Family court crisis is a golden opportunity to think differently

The crisis surrounding the logjam in family courts presents a golden opportunity to think differently about the future, says the CEO of a leading family charity.

In a new article, Jane Robey of National Family Mediation, says it is clear the backlog of family court cases will take many, many months to clear.

She says this will hit families who are fervently hoping for a favourable outcome from a court hearing, having often spent thousands on legal fees. “They’re currently waiting months for the opportunity to, well, cross their fingers for that outcome. That wait is going to stretch further and further into the distance, well after vaccinations have taken effect,” she says.

Whilst she acknowledges the impact of Covid-19, she points out that “the family court logjam was well-established long before the nightmare of 2020 began.

“This crisis gives family law professionals a golden opportunity to think about things differently,” she says. “To seriously deploy the existing resources and services that are already available to help ease the growing pressure on the courts.”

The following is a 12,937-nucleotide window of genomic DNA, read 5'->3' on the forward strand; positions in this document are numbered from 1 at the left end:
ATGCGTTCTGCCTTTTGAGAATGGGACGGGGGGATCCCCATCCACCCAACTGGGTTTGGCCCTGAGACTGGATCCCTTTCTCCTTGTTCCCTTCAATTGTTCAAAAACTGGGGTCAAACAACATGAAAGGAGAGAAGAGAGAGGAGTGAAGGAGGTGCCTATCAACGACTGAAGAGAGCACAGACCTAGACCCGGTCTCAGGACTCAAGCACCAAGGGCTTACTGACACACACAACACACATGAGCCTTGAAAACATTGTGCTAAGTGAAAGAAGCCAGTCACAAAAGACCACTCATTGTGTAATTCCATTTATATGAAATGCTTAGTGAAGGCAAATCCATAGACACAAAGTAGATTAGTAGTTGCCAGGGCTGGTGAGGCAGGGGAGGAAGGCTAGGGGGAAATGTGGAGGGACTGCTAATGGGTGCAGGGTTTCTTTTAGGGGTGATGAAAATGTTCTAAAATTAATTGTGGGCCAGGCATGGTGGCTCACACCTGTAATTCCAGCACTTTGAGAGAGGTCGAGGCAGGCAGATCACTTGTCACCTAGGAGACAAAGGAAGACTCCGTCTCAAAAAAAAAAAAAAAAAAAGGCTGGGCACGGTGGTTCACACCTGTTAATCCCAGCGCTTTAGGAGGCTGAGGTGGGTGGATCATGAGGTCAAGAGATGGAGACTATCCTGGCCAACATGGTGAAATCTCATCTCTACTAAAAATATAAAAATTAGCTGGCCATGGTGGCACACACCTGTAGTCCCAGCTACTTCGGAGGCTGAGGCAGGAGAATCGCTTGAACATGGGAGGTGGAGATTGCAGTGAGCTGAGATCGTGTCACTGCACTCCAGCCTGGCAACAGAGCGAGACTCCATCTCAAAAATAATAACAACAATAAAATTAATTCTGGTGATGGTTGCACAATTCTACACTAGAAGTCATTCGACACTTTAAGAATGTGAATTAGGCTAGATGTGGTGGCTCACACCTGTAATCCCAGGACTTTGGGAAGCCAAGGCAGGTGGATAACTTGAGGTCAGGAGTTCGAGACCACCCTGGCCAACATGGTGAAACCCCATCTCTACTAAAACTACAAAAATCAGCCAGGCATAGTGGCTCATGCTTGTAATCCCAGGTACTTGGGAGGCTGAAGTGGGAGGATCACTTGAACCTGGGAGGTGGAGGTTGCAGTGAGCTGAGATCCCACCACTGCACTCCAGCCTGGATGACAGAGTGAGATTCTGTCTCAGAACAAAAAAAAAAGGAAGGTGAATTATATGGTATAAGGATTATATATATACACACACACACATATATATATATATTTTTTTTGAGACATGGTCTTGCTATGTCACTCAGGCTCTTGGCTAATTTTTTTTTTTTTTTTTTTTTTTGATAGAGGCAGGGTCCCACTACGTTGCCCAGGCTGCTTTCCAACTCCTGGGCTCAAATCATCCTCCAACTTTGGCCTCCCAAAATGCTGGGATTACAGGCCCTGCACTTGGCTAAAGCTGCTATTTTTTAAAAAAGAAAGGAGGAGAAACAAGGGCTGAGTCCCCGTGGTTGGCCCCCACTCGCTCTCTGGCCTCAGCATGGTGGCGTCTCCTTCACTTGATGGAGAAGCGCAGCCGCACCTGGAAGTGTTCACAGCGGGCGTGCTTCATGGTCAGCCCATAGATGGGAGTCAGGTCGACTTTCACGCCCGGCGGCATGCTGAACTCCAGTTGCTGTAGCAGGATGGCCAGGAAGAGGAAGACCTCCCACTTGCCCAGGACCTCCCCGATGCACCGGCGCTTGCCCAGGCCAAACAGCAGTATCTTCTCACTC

With a plea to hit the ‘pause’ button, she continues: “The starting point should be for courts to focus on attendees who have not attended a Mediation Information and Assessment Meeting (MIAM), and refer them straight to mediation. To ask the basic question: is this case legitimately here?”

She draws particular attention to the need for families in conflict to be given realistic information about the long delays they are highly likely to encounter if they want a court hearing.

“They will stretch well in to 2021. Families need to be helped to understand that in the meantime they can do productive things to begin to resolve their disputes. Things like mediation which will at the same time help minimise disruption in their lives, and prevent further deterioration of already-fragile family relationships.

“The road out of this crisis has two lanes: family law professionals using existing services and powers; and families being equipped with information so they can proactively help themselves at this desperate time.”

In a rallying cry to the family law profession, she concludes: “Ministers have a part to play in leading the way. But we all do. Every professional who works with families in conflict can help ensure the depth of the family court crisis, and the way out of it, is well understood.”